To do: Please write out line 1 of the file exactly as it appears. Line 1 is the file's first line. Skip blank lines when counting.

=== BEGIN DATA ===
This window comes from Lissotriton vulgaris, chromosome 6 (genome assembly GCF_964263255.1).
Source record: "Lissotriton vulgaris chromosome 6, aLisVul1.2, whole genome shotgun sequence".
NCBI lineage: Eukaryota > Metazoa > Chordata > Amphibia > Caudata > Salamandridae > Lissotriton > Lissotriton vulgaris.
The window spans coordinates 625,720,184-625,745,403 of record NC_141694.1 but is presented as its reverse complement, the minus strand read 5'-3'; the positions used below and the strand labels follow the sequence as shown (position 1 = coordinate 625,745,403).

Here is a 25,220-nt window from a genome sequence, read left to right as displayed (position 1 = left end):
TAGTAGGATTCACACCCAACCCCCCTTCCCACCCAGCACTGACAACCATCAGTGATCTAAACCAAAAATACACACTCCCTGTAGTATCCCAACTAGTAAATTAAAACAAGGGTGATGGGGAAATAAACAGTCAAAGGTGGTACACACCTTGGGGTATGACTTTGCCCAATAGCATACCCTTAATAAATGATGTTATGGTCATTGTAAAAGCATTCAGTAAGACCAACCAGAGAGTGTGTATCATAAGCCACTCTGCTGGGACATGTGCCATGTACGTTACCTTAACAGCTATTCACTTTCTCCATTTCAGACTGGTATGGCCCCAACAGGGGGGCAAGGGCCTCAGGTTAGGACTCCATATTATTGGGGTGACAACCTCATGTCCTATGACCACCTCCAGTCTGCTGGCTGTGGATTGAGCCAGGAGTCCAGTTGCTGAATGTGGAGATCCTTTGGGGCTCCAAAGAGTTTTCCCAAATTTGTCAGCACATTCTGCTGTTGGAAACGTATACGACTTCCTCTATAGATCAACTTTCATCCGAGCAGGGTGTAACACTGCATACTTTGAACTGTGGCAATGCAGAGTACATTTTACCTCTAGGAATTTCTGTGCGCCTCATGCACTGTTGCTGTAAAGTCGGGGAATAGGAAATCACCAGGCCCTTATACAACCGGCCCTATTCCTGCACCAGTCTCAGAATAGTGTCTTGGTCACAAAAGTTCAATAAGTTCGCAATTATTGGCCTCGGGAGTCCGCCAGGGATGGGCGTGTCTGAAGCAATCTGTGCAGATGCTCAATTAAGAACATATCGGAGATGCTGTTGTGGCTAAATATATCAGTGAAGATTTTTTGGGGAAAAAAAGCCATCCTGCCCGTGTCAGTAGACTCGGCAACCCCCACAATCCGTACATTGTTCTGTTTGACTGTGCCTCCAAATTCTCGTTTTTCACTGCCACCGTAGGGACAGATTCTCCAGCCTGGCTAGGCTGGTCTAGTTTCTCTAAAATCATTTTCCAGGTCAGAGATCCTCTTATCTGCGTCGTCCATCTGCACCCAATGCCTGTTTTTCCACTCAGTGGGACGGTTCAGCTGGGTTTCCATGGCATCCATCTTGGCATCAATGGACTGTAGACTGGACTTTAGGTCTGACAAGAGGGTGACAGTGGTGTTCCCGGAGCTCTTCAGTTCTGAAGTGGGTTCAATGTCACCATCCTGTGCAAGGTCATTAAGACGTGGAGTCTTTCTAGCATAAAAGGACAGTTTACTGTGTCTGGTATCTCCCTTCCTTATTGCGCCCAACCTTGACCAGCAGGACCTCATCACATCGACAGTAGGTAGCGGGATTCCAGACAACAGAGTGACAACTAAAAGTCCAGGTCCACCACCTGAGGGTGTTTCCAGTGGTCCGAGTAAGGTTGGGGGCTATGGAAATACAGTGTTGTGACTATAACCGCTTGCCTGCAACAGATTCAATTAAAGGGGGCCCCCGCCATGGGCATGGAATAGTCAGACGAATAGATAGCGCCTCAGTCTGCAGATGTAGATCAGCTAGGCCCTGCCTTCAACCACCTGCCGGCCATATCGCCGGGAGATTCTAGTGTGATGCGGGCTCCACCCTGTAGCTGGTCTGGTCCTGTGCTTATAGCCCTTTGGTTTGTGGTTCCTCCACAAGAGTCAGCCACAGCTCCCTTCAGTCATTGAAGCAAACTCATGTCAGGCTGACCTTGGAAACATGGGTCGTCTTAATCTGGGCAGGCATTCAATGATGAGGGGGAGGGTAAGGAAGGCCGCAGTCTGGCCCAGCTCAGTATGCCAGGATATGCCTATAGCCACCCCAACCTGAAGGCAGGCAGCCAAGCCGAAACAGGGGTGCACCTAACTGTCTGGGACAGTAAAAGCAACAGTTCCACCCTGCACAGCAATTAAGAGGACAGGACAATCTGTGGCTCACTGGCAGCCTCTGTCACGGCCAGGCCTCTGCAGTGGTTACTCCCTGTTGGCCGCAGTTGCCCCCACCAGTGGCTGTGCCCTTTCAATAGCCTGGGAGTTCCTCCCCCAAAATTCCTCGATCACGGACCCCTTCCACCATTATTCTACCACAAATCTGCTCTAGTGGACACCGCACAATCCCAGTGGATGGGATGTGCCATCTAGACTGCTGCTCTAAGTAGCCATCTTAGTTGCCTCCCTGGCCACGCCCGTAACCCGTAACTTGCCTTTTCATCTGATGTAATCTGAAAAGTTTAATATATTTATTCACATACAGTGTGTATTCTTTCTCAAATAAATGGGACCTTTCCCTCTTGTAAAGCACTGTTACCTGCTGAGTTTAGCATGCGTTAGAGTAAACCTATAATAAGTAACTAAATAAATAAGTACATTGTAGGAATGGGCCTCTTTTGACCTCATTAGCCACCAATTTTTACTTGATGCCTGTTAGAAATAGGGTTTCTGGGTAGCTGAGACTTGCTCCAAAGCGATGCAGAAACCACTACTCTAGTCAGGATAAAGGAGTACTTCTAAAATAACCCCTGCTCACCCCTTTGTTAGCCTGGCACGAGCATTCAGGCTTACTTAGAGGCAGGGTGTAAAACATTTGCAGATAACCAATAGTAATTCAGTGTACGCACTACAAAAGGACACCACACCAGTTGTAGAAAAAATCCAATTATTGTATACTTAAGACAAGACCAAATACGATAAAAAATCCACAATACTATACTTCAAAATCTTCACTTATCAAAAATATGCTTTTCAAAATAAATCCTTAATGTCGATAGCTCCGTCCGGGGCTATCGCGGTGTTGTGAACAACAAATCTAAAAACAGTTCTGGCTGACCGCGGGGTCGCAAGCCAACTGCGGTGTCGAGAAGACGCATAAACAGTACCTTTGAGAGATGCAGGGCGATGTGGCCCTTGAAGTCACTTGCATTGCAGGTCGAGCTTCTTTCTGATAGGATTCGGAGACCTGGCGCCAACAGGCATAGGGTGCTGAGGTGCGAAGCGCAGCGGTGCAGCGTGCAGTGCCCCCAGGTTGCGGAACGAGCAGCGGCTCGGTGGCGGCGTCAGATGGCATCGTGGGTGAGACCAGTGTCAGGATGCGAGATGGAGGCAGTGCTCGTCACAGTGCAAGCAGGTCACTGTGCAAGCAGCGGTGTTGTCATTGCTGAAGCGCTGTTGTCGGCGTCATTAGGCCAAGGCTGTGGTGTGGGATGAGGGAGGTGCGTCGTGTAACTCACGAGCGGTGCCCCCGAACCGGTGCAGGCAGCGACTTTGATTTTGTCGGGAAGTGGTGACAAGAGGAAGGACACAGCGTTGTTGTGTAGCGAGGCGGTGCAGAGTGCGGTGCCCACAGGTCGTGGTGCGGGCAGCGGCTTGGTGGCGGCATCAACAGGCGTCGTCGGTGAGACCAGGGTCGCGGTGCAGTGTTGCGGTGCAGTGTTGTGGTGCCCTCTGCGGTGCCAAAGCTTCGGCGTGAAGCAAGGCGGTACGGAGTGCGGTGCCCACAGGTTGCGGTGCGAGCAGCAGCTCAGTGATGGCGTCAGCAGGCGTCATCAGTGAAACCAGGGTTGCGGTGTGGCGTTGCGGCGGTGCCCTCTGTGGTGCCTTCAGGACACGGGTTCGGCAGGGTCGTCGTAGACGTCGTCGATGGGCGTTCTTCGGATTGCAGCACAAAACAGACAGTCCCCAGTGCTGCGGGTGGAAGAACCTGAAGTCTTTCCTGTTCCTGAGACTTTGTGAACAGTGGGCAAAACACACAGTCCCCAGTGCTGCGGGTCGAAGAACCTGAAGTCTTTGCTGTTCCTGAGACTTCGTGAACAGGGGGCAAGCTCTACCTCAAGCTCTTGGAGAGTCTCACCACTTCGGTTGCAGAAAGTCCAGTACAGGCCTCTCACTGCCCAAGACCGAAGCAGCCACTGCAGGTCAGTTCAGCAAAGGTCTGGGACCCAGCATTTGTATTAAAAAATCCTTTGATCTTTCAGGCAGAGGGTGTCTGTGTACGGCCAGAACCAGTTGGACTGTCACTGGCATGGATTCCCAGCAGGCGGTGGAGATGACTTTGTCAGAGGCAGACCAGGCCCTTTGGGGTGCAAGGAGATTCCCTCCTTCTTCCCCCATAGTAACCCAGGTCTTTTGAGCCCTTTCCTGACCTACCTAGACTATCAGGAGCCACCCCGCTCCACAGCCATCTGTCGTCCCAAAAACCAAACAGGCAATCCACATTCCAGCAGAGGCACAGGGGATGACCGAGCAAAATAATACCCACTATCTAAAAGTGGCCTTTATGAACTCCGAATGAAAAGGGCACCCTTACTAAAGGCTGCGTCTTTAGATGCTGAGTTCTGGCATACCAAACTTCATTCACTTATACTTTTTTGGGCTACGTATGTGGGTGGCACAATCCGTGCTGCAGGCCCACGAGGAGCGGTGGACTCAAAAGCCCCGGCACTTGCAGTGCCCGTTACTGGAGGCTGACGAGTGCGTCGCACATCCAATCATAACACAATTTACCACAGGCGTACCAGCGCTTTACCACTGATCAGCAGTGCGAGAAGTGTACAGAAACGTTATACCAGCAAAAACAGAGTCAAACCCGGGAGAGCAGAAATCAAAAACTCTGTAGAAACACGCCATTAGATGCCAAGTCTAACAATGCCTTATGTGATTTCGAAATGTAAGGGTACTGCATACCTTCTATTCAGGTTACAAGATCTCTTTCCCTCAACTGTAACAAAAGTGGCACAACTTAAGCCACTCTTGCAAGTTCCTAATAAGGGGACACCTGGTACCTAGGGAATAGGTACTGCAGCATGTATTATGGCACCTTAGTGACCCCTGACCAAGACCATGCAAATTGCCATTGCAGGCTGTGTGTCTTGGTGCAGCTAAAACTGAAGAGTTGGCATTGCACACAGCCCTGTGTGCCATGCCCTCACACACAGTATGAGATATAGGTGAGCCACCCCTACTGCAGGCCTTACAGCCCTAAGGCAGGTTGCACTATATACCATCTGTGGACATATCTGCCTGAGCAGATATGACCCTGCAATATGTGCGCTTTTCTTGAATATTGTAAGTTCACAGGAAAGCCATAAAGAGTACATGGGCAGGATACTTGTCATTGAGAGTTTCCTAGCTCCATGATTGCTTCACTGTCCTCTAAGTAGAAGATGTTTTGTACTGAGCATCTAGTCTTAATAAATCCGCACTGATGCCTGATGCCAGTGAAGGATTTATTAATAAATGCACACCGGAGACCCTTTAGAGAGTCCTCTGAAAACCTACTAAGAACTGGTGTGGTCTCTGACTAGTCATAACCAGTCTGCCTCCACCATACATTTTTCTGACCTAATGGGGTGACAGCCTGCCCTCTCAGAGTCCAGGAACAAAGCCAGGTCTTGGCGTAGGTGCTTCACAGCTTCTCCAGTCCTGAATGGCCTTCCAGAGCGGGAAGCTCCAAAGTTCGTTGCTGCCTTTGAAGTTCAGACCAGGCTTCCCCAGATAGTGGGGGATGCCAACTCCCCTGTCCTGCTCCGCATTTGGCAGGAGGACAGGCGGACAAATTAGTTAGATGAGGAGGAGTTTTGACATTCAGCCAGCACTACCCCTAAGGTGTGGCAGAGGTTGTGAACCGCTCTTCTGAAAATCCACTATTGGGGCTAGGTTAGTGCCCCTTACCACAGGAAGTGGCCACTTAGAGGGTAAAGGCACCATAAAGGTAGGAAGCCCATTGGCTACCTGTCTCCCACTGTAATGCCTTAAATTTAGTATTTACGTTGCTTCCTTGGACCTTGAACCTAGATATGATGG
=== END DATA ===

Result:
This window comes from Lissotriton vulgaris, chromosome 6 (genome assembly GCF_964263255.1).